Action – Moderate exercise five times a week.

3. Eat a healthy, balanced diet
Risk – Almost a quarter of strokes are linked to poor diet, in particular low consumption of fruit and vegetables.
Action – Eat five or more portions of fruit and vegetables

4. Reduce your cholesterol
Risk – More than 1 in 4 strokes are linked to high levels of ‘bad’ (LDL) cholesterol.
Action – Eat low saturated, non-hydrogenated fats instead of saturated fats.
If you cannot maintain a healthy cholesterol level with diet alone, talk to your doctor about treatments that could help.

5. Maintain a healthy BMI( Body mass Index) or waist to hip ratio
Risk – Almost 1 in 5 strokes are linked to obesity.
Action – A good way to know if you need to lose weight is to divide your waist measurement by your hip measurement. If the number is over 0.9 (man) and 0.85 (woman) your weight is putting you at higher risk of stroke and you would benefit from losing weight.

6. Stop smoking and avoid second-hand exposure
Risk – More than 1 in 10 strokes are linked to smoking.
Action – Stop smoking and getting help to quit increases your chances of success.

7. Reduce alcohol intake
Risk – Over 1 million strokes each year are linked to excessive alcohol consumption.
Action – Reduce our alcohol intake to two units of alcohol a day for men and one for women.

8. Identify and treat atrial fibrillation (Irregular heart beat)
Risk – An irregular heart beat or other heart condition is linked to 9% of strokes.
Action – Talk to your doctor about possible treatments to reduce your risk.

9. Diabetes
Risk – As well as sharing many of the same risk factors, diabetes increases the risk of stroke.
Action – Reducing your risk of diabetes will reduce your risk of stroke. If you have diabetes, talk to your doctor about treatments.

10. Income and education
Risk – Across and within countries low levels of income and education are linked to stroke.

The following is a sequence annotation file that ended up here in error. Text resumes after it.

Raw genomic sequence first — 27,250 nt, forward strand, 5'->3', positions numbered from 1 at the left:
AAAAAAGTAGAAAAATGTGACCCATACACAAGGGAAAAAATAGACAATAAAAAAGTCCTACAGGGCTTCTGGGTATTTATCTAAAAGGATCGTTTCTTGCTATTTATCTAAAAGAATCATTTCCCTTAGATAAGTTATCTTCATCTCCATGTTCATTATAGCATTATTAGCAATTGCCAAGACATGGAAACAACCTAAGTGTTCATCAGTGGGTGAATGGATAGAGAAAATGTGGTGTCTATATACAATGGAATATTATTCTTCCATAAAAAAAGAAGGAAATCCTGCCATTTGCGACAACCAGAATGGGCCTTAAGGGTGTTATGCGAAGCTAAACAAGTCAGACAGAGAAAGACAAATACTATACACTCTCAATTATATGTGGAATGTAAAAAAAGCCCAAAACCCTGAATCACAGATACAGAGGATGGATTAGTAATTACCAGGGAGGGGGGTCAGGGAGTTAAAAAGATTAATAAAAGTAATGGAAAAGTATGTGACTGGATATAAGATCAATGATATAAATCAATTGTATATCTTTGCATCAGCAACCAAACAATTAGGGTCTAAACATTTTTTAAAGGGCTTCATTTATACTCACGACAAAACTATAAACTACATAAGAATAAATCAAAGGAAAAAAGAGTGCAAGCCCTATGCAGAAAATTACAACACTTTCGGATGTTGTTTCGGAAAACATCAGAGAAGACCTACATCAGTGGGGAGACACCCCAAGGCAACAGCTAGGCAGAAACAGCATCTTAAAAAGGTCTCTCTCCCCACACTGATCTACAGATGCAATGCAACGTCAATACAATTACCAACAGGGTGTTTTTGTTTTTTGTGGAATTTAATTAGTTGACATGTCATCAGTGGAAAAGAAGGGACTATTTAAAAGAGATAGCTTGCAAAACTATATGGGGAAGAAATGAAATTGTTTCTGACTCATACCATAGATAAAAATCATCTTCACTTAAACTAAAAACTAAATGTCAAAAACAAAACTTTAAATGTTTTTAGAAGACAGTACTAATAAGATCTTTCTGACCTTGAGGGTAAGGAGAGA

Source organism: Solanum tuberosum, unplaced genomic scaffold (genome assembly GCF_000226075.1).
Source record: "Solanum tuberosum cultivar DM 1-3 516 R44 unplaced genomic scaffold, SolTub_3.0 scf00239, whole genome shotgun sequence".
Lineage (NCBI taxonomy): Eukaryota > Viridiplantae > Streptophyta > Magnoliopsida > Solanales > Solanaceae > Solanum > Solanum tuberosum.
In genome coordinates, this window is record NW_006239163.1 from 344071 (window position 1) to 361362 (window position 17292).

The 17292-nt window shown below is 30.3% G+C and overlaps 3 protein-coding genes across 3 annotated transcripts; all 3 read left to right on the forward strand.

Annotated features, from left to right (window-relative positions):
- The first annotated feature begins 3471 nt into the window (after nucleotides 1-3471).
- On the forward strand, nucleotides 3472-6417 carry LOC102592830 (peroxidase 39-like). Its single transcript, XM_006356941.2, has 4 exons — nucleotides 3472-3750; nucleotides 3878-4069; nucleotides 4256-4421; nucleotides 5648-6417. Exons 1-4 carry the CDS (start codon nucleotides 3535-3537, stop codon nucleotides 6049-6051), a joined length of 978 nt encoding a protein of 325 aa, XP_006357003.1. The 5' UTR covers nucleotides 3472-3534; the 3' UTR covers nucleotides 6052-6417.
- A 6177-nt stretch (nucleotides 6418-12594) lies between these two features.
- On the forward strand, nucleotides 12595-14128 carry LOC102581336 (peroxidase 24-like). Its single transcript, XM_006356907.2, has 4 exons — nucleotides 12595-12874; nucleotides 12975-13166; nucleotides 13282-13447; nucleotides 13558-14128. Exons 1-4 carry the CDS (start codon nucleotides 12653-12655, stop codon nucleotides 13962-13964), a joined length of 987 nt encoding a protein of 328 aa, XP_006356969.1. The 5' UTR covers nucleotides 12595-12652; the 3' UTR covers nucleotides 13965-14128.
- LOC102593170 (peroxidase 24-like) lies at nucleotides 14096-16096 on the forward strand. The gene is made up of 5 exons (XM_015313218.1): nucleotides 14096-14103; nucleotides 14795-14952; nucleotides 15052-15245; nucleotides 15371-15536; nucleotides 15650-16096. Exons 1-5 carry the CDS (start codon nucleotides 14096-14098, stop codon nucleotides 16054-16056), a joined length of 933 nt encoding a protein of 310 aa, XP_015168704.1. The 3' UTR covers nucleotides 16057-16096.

Action – Government policies that address poverty and improve equitable access to healthcare and education will have a positive impact on stroke and other non-communicable diseases.

Stroke is treatable: Recognize stroke symptoms and signs early (FAST) !!!
Acting fast is critical if you suspect that someone may be having a stroke. Immediate treatment of a stroke can minimize long-term effects of the stroke.
F: Face drooping: Can the person smile? Has their mouth or eye drooped?
A: Arm weakness: Can the person raise both arms?
S: Speech difficulty: Speech disturbance. Can the person speak clearly?
Can they understand what you say?
T: Time to act: Time to call /get the person to a hospital immediately
What can we do as health care practitioners?
Health care practitioners should provide information and support to patients and communities and help them take steps that would reduce their lifetime risk of stroke.
What can government and health care system decision makers do?
Government and health care system decision makers should implement population-wide prevention strategies that address the economic and environmental contributors to stroke. They must take the leadership role in developing sustainable, low cost risk assessment and management strategies.



Reference – World Stroke Organization, World Stroke Day 2017)